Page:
X
Greg Flakus
May 29, 2015 11:24 PM
Water from heavy rain in eastern and central Texas is now swelling rivers that flow into the Gulf of Mexico, threatening towns along their banks. VOA’s Greg Flakus visited the town of Wharton, southwest of Houston, where the Colorado River is close to cresting.
Video

Video Texas Town Residents Told to 'Just Leave' Ahead of Flood Threat

Water from heavy rain in eastern and central Texas is now swelling rivers that flow into the Gulf of Mexico, threatening towns along their banks. VOA’s Greg Flakus visited the town of Wharton, southwest of Houston, where the Colorado River is close to cresting.
Video

Video New York's One World Trade Center Observatory Opens to Public

From New Jersey to Long Island, from Northern suburbs to the Atlantic Ocean, with all of New York City in-between.  That view became available to the public Friday as the One World Trade Center Observatory opened in New York -- atop the replacement for the buildings destroyed in the September 11, 2001, attacks.  VOA’s Bernard Shusman reports.
Video

Video Seoul Sponsors Korean Unification Fair

With inter-Korean relations deteriorating over the North’s nuclear program, past military provocations and human rights abuses, many Koreans still hold out hope for eventual peaceful re-unification. VOA’s Brian Padden visited a “unification fair” held this week in Seoul, where border communities promoted the benefits of increased cooperation.
Video

Video Purple Door Coffeeshop: Changing Lives One Cup at a Time

For a quarter of his life, Kevin Persons lived on the street. Today, he is working behind the counter of an espresso bar, serving coffee and working to transition off the streets and into a home. Paul Vargas reports for VOA.
Video

Video Modular Robot Getting Closer to Reality

A robot being developed at Carnegie Mellon University has evolved into a multi-legged modular mechanical snake, able to move over rugged surfaces and explore the surroundings. Scientists say such machines could someday help in search and rescue operations. VOA’s George Putic reports.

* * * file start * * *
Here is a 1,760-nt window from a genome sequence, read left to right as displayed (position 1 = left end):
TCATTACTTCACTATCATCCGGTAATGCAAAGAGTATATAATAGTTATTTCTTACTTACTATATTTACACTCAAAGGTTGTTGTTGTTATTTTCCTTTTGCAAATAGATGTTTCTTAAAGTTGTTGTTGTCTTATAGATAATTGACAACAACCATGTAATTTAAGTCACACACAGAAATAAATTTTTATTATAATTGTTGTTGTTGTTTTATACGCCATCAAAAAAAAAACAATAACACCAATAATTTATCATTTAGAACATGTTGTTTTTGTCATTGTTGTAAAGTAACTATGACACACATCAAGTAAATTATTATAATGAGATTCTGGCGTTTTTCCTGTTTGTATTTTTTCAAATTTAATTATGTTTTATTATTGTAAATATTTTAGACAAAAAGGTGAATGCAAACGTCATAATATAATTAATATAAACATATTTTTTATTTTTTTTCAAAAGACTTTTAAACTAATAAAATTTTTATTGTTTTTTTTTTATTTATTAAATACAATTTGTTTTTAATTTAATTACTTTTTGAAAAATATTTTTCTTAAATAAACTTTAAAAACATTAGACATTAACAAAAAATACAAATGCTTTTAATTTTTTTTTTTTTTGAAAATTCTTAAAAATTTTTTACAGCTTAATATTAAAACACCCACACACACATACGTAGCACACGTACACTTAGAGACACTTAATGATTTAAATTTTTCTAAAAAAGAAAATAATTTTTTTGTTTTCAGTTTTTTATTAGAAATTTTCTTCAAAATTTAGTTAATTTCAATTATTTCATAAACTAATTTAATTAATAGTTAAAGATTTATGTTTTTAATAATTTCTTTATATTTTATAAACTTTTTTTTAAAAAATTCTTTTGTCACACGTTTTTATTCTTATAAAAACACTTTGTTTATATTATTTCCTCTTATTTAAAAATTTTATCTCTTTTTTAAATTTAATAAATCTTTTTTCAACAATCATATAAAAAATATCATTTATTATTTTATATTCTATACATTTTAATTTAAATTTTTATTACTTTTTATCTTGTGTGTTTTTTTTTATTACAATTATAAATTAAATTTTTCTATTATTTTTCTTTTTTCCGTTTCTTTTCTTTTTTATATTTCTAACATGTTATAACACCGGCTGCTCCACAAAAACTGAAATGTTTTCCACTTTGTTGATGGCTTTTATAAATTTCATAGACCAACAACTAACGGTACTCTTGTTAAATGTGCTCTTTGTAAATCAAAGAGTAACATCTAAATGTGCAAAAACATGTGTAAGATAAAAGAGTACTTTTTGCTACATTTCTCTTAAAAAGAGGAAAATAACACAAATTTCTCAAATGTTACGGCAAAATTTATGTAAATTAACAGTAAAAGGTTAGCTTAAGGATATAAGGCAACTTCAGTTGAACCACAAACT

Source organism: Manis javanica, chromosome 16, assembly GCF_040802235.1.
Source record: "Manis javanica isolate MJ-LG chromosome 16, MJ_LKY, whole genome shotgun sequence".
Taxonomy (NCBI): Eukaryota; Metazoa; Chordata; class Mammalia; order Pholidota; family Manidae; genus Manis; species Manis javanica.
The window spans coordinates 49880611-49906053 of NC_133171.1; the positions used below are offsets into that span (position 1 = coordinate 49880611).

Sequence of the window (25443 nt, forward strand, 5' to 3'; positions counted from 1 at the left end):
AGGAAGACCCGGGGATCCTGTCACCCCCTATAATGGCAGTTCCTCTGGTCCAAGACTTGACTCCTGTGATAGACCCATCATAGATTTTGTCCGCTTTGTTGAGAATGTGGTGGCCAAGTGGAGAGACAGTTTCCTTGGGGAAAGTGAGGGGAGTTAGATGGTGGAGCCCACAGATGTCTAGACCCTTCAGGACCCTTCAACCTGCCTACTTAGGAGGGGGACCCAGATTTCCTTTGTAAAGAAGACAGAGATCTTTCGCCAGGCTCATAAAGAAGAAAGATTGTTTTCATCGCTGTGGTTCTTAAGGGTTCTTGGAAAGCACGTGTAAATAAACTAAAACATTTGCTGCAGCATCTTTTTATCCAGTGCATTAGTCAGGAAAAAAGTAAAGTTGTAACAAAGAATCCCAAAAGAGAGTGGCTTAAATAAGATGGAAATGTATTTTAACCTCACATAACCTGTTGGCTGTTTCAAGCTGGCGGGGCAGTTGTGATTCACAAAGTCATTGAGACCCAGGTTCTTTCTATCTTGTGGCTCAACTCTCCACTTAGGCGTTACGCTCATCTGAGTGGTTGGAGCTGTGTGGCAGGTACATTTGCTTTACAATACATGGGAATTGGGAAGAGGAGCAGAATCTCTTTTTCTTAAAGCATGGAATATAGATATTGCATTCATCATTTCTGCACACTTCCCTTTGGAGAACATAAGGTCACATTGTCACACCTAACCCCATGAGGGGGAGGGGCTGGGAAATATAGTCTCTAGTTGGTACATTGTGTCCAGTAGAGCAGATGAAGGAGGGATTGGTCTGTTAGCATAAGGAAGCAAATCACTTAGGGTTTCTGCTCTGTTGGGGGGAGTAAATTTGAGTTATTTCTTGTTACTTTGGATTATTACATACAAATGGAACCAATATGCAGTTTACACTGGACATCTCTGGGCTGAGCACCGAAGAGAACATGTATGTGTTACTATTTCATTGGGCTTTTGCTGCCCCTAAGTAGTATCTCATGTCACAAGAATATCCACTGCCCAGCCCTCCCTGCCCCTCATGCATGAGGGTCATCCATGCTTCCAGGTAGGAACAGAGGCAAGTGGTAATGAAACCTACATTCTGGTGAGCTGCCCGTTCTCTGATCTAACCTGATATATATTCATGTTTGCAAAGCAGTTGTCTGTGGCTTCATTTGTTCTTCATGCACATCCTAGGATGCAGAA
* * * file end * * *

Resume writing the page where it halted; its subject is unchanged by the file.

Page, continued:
Video

Video Shanghai Hosts Big Consumer Electronics Show

Electronic gadgets are a huge success in China, judging by the first Asian Consumer Electronics Show, held this week in Shanghai. Over the course of two days, more than 20,000 visitors watched, tested and played with useful and some less-useful electronic devices exhibited by about 200 manufacturers. VOA’s George Putic has more.
Video

Video Forced to Return Home, Afghan Refugees Face Increased Hardship

Undocumented refugees returning to Afghanistan from Pakistan have no jobs, no support system, and no home return to, and international aid agencies say they and the government are overwhelmed and under-resourced. Ayesha Tanzeem has more from Kabul.
Video

Video Britain Makes Controversial Move to Crack Down on Extremism

Britain is moving to tighten controls on extremist rhetoric, even when it does not incite violence or hatred -- a move that some are concerned might unduly restrict basic freedoms. It is an issue many countries are grappling with as extremist groups gain power in the Middle East, fueled in part by donations and fighters from the West. VOA’s Al Pessin reports from London.
Video

Video 3D Printer Makes Replica of Iconic Sports Car

Cars with parts made by 3D printers are already on the road, but engineers are still learning about this new technology. While testing the possibility of printing an entire car, researchers at the U.S. Department of Energy recently created an electric-powered replica of an iconic sports roadster. VOA’s George Putic has more.
Video

Video Al-Shabab Recruitment Drive Still on In Kenya

The al-Shabab militants that have long battled for control of Somalia also have recruited thousands of young people in Kenya, leaving many families disconsolate. Mohammed Yusuf recently visited the Kenyan town of Isiolo, and met with relatives of those recruited, as well as a many who have helped with the recruiting.
Video

Video A Small Oasis on Kabul's Outskirts Provides Relief From Security Tensions

When people in Kabul want to get away from the city and relax, many choose Qargha Lake, a small resort on the outskirts of Kabul. Ayesha Tanzeem visited and talked with people about the precious oasis.
Video

Video Kenyans Lament Losing Sons to al-Shabab

There is agony, fear and lost hope in the Kenyan town of Isiolo, a key target of a new al-Shabab recruitment drive. VOA's Mohammed Yusuf visits Isiolo to speak with families and at least one man who says he was a recruiter.
Video

Video Scientists Say Plankton More Important Than Previously Thought

Tiny ocean creatures called plankton are mostly thought of as food for whales and other large marine animals, but a four-year global study discovered, among other things, that plankton are a major source of oxygen on our planet. VOA’s George Putic reports.
Video

Video Kenya’s Capital Sees Rise in Shisha Parlors

In Kenya, the smoking of shisha, a type of flavored tobacco, is the latest craze. Patrons are flocking to shisha parlors to smoke and socialize. But the practice can be addictive and harmful, though many dabblers may not realize the dangers, according to a new review. Lenny Ruvaga has more on the story for VOA from Nairobi, Kenya.

VOA Blogs